This is a contemptuous and threatening call for Draconian linguistic and cultural repression. The directive, unlike the one issued recently in Erbil, had been issued in the context of an institutionalized monolingual language policy that has been in force  for over a century in Iran, an assimilationist policy that has had devastating and ruinous educational consequences for all language minorities in Iran.

 A study conducted by Sarafi on the effects of these restrictions in the representations of ethnic minorities in institutions of higher education offers glaring disparities between native Farsi speakers and non-Farsi speakers. While 58 percent of Farsi speakers receive an academic degree from universities, only 48 percent non-native Farsi speakers do so. With respect to undergraduate enrollment, Farsi speakers constitute 46 percent of the total population of students, while non-Farsi speakers are only 36 percent. Postgraduate levels show even greater disparity, 88 percent as contrasted with 12 percent, and in PhD programs surveyed, the data found  90 percent of graduate students and recipients  to be native Farsi speakers and only  10 percent were  non-native speakers of Farsi.

The current proclamation issued in Erbil is symptomatic of a recurrent and similar colonialist attitude, based on regressive and homogenizing language policies. The officials of the Islamic Republic have for long been worried about the cultural influence of the KRG and the role it is symbolically playing in reshaping regional geo-politics and cultural landscape. With great political uncertainty, Iran is now witnessing the growing influence of a burgeoning democracy that threatens to redefine and reinforce the Kurdish national psyche in Iran, thus heightening "national anxiety" for the Iranian government.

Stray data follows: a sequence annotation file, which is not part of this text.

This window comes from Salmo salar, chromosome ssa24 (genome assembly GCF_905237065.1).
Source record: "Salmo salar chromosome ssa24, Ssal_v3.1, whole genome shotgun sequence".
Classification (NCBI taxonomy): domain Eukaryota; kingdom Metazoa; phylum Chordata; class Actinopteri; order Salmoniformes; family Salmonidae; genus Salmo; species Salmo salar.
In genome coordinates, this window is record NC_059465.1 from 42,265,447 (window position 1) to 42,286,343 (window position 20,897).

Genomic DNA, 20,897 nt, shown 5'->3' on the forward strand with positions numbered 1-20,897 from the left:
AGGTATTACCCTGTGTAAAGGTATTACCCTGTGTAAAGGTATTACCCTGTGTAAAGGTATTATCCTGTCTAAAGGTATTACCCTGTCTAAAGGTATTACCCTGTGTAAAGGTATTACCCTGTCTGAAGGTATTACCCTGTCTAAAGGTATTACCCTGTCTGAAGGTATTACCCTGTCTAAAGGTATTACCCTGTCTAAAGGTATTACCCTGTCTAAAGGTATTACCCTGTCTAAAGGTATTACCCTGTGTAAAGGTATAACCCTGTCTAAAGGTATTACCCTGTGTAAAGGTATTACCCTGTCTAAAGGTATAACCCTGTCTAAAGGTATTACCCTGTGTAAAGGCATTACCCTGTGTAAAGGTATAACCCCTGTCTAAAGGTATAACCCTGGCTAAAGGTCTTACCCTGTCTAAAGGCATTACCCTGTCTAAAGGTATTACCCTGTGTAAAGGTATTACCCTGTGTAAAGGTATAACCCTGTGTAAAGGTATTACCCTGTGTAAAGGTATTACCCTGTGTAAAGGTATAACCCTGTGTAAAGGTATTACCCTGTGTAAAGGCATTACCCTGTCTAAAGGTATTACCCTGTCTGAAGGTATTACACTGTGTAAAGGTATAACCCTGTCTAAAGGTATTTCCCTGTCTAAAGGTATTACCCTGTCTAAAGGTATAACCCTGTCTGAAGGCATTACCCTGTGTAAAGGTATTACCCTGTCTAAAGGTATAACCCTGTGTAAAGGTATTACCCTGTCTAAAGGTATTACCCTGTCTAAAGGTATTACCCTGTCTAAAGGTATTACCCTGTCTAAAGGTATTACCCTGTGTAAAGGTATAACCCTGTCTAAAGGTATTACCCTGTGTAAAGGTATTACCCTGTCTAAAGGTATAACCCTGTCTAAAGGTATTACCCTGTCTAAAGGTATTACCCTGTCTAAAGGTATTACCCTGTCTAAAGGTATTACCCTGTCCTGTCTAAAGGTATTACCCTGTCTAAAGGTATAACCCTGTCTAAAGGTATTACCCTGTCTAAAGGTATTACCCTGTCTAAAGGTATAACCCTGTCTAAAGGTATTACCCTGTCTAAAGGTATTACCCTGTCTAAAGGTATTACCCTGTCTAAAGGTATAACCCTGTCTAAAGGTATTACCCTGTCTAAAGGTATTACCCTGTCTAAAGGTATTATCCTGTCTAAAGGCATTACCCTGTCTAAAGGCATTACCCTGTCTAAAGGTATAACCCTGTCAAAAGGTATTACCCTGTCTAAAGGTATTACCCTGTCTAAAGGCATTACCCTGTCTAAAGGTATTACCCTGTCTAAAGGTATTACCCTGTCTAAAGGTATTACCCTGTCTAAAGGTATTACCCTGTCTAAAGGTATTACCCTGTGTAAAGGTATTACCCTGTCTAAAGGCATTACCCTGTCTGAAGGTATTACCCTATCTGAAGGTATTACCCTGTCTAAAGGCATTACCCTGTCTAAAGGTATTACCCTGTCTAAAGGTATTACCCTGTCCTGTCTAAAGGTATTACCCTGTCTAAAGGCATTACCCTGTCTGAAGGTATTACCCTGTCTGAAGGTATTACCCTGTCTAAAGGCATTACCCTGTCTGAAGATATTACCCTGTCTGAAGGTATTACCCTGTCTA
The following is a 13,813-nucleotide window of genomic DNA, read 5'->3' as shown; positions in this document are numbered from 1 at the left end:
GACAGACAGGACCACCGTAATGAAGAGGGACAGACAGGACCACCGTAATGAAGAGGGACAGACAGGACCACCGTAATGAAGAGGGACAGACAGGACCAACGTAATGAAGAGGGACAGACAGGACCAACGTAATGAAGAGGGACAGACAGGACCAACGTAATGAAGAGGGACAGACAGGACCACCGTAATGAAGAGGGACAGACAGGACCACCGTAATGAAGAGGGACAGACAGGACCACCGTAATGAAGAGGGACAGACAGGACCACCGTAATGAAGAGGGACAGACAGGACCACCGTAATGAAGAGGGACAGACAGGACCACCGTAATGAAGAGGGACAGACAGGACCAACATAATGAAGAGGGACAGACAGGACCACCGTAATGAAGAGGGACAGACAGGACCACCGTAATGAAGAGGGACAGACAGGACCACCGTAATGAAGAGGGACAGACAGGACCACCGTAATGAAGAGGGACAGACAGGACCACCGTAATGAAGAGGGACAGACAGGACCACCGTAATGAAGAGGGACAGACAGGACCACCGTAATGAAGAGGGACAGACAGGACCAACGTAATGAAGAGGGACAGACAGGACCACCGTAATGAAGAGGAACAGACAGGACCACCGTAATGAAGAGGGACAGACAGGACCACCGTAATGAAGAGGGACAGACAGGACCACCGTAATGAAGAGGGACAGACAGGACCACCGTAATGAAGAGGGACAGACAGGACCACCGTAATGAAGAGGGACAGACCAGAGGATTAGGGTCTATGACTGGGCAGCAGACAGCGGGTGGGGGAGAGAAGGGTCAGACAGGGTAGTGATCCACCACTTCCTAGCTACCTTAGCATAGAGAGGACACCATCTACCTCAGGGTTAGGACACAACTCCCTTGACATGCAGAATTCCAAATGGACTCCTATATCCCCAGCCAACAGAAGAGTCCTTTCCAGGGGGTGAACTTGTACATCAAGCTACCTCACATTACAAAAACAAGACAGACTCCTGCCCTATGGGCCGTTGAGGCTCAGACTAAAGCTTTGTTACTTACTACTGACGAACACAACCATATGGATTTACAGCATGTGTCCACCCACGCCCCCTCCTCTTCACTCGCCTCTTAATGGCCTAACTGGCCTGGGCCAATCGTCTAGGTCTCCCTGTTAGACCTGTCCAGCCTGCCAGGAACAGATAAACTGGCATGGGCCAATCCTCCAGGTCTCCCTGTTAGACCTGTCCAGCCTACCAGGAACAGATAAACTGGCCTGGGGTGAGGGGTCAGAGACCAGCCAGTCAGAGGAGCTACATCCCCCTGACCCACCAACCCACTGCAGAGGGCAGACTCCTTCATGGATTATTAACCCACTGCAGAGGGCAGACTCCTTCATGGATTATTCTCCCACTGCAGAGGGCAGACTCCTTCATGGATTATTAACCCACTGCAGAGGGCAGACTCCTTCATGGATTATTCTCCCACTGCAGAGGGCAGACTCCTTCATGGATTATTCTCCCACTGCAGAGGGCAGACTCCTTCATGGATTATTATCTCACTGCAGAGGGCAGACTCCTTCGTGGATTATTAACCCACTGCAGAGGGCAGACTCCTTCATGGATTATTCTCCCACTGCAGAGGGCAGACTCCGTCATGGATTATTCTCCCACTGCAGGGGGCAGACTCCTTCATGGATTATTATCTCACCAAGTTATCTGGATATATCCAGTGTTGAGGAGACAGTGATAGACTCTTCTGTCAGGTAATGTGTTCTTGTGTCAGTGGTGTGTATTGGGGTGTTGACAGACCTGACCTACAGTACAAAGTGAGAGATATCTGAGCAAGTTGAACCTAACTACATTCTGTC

These examples testify to the deep-seated prejudice and aggression of the Islamic Republic against the Kurdish language and ethnicity, both in Iran and Iraq. We cannot be oblivious to this overt distortion of historical and linguistic facts and lack of respect. This flagrant violation of international law should be brought to the attention of the International community and human rights groups who might be able to find legal provisions against such hostility, interventions, intolerance and linguistic distortions.

 Persian intellectuals, linguists and human rights activists and advocates cannot gloss over the injustices perpetrated in their name. For Kurds there is a bitter historical irony as they do have a linguistic affinity with Persian. But the real irony is that Kurds since the time of the Safavids have been the targets of ruthless decimation and linguistic repression, and forced assimilation   into the dominant society in Iran. As for Kurds in the north of Iraq, although there is now a more liberal language policy and Kurdish has acquired official status with Arabic, Kurdish language rights are still vulnerable and fragile. The Islamic Republic's current language war is nothing but a smokescreen against the cultural revival of Kurdish ethno-linguistic identity in Iran and newly acquired linguistic rights in the autonomous region of Southern Kurdistan.

Dr. Amir Sharifi is president of the Kurdish American Education Society-Los Angeles